If you believe traffic stats (we do), many of you have been enjoying our extensive coverage of the Dewey & LeBoeuf meltdown. One of our coverage hallmarks has been the consistently awesome puns based on “Dewey.”
The wordsmithing is largely the handiwork of David Lat. And it’s somewhat of a tradition around these parts. We employed the same linguistic device during the Howrey collapse last year.
So it’s only fitting at this point in the game to recognize a commenter who riffed off our puns particularly well. Dewey have a Comment of the Week winner? Yes, we sure do….
Sure, sometimes the comments are rough, but they’re often funny, even when we are the subjects of mean jokes. We here at Above the Law have thick skins.
But we do like compliments, and we’ll take them anywhere we can get them.
The winner of this week’s Comment of the Week contest is a two-parter. The first comment was the ultimate backhanded compliment, while the follow-up was more like a “closed fist upside your head” compliment….
We’re trying out a new feature here on Above the Law to reward all of the commenters who make this site such an active and engaging place.
Sure, a lot of comments are mean, sexist, racist, and devoid of thought or compassion, but on the positive side… well, what I think I was trying to say is that we have a lot of t-shirts in the office that need a home.
The rules are pretty much whatever I say. I am a kind, but arbitrary sort. This week, I focused on the comments from our most commented on stories. Next week, who knows. But, I can tell you I prefer funny with a point over random acts of meme-ing or multi-paragraph term paper comments.
And I also gave preference for people who had actually registered with Disqus….
Welcome to Above the Law’s telephone message service. This service is for people who do not have internet access from their cellular phones. Comments made through this system will be placed randomly in each thread, because really, who gives a s**t anymore?
To make a “TTT” accusation, press 1.
To make a cutting remark about about Elie Mystal’s poor grammar and/or obesity, press 2.
To make a gay joke about David Lat, press 3.
To sexually harass Kashmir Hill, press 4.
To make an angry, incoherent comment about “liberals”, press 5.
To make an outrageously bigoted remark you wouldn’t dare make in public, press 6.
To make a comment which betrays your ignorance of history, economics, or whatever other subject is being discussed, press 7.
To post a random, unrelated news story, press 8, or just go to Fark.com or something.
To make a witty, reasoned, well-informed comment, please remain on the line; an operator will be with you shortly. While you wait, you may want to philosophically examine your current life, with specific focus on why you continue to associate with the people who pressed 1 through 8.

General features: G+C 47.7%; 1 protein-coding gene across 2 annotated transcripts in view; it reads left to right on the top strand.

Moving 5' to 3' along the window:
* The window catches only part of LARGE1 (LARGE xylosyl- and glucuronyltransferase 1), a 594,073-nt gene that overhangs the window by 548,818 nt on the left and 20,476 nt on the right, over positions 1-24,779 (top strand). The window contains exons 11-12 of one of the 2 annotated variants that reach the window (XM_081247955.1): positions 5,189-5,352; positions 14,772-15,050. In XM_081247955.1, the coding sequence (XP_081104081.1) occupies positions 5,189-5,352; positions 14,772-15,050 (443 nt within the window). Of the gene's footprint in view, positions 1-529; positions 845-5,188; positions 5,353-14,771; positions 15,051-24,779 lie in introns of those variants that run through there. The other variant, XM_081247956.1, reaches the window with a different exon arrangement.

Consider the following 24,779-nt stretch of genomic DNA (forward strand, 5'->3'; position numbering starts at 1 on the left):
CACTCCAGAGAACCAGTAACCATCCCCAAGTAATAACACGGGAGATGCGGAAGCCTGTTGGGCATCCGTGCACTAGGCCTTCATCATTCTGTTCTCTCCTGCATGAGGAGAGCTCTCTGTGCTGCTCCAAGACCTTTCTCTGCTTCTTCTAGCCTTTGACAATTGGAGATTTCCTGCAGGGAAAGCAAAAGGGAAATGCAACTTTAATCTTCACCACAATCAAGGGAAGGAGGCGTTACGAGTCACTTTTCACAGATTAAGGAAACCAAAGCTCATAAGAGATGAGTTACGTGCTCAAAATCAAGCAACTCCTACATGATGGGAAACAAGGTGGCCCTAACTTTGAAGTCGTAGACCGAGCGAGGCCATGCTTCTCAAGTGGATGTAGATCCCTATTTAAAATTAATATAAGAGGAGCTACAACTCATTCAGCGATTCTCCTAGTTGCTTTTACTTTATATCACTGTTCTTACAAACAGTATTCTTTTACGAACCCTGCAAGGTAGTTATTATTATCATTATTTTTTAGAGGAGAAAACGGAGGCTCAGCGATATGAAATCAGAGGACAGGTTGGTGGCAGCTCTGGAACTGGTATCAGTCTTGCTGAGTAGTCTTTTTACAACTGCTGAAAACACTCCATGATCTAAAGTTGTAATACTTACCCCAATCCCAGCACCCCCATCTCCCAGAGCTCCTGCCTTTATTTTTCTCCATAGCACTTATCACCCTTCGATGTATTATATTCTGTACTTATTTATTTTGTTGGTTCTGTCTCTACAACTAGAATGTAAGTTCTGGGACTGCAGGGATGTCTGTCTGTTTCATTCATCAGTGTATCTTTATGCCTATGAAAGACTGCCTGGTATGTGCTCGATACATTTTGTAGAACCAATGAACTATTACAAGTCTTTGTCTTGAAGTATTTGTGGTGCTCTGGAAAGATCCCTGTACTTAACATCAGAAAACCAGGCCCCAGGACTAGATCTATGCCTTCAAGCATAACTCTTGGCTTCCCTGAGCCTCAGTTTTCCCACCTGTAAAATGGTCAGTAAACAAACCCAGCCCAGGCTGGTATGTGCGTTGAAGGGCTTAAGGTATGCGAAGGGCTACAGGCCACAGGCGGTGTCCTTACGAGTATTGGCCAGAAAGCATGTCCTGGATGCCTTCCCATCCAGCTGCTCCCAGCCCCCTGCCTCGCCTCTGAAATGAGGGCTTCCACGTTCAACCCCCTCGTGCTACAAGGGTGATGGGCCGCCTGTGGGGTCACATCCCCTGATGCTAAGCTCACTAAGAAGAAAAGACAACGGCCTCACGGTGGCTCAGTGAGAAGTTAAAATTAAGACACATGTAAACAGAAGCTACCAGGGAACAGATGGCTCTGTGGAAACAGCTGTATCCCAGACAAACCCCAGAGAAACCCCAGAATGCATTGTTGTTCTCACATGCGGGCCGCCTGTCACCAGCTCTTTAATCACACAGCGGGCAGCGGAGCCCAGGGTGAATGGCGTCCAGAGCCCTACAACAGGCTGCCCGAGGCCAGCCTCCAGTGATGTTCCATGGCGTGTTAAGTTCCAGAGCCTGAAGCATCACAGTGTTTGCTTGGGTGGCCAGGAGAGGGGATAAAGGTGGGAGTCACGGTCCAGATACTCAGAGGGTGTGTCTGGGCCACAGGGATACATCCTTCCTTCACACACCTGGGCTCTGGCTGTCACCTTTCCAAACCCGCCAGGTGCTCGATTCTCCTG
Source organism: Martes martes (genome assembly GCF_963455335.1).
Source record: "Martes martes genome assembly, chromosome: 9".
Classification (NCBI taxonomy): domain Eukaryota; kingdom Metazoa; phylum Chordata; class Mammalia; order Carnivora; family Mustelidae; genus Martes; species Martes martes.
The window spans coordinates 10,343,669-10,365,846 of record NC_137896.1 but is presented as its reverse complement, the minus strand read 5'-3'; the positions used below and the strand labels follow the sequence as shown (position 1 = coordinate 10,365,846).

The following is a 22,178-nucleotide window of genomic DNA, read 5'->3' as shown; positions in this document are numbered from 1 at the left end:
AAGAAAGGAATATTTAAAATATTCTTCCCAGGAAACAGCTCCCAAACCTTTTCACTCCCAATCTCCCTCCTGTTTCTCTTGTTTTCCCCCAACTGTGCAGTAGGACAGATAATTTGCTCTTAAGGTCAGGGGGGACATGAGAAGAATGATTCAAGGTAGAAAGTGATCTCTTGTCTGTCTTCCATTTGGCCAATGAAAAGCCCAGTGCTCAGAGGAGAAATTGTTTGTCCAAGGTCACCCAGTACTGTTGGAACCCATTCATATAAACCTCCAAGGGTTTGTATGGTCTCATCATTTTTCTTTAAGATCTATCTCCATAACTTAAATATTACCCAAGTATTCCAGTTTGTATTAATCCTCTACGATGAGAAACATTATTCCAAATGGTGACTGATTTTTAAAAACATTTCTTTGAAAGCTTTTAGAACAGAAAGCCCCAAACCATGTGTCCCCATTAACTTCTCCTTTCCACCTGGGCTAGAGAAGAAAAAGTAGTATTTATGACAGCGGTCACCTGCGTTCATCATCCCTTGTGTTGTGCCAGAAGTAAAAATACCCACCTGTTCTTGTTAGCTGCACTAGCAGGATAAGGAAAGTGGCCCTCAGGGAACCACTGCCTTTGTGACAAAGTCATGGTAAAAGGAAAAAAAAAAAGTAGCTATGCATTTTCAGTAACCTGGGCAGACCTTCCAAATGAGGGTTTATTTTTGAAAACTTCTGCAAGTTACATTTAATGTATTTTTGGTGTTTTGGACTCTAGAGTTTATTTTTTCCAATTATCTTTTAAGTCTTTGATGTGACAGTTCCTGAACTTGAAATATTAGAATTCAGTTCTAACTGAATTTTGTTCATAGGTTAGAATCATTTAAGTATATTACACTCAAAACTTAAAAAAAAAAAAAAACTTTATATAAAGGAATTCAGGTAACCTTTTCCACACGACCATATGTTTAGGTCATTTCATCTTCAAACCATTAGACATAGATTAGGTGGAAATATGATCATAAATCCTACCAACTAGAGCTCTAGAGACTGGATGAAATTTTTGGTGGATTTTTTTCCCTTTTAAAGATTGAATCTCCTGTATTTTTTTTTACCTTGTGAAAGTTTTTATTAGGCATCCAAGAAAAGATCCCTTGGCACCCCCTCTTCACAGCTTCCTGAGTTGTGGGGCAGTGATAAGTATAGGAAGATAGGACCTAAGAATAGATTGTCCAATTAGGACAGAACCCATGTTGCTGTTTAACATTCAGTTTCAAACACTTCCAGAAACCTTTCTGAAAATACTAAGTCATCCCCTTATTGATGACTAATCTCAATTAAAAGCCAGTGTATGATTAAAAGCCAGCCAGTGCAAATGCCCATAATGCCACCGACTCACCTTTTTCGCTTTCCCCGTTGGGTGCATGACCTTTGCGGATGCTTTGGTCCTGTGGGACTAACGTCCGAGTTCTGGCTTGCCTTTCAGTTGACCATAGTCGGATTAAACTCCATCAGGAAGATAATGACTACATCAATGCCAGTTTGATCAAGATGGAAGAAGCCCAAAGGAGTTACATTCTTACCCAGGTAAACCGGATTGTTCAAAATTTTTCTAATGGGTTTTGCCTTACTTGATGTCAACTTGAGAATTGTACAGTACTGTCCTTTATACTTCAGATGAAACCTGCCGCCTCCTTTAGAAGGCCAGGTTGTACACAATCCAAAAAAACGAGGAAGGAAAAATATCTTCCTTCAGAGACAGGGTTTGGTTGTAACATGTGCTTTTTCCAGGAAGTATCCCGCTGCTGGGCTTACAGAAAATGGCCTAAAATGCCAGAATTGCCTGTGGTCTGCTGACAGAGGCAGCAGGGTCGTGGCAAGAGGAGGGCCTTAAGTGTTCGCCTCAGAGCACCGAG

Bravo, Anonymous Coward. And a reminder to our readers to enter the comments section at their own risk (though there are some gems there, such as this one).
In an ATL / Lateral Link survey posted on New Year’s Eve, we announced your nominees for the 2008 ATL Commenter of the Year.
Almost 1,800 of you have voted since, and several of the nominees posted their thoughts in comments to the survey post.
Nominee Jack Bauer wrote in:
It’s good to know that I still have some friends. My track record with friends isn’t exactly stellar, seeing how I shot Curtis in the throat and I’m pretty sure Tony has become a terrorist. For those of you who had to work over Christmas, don’t feel too bad, I got a weekend assignment dealing with breach of contract in the Middle East.
Unfortunately, the terrorists appear to have taken out Jack’s friends’ communication network. Only 81 of them were able to vote for him.
Hang in there, Jack. You may not have made it to Day 2 in our poll, but we’re still looking forward to a strong season from you in 2009.
Read on after the jump to see more of our nominees’ comments and learn the results.
As we savor the final hours of 2008, it’s time to look back at some of our favorite people this year: the commenters.
In today’s ATL / Lateral Link survey, it’s time for you to pick the 2008 ATL Commenter of the Year.
Your nominees for Commenter of the Year, and select comments explaining why, are as follows:
1. Count Layoffula
One! One Reason!
six. six times he has made me laugh aloud
Turns the frightening inevitability of layoffs into a moment for comedy; not easy to do. Very clever idea, keeps character, funny as hell. Wildly popular on this board. Hands down the Commenter of the Year.
2. Douche Patrol
He’s the only commenter that gives a sense of order to the otherwise chaotic commentary. His commentary is also always dead-on.
3. FRAT STUD
Because guys in my high school used to vote for FRAT STUD all the time. It was no big deal.
4. Fraternity Lothario
Hilarious, dry, terrific writer. Captures both the essence of ridiculous, in-joke ATL commenting while bringing genuine criticism to the issue of every post. As long as you give the award to the guy who burned up the comments all spring, then left (on a sailing trip? to become a pirate?) this summer with a formal farewell, you would be giving the award to a commenter whose work is Oscar-worthy.
Although his posts have been less frequent, no one is more eloquent (e.g. ATL EIC) while comically germane.
5. Glass Cock
avatar is amusing, and attitude rocks
The most insightful and informed comments are consistently made by Guest. Everything else is trash.
Most comments, most firsts, most everything. Guest rocks.
7. Jack Bauer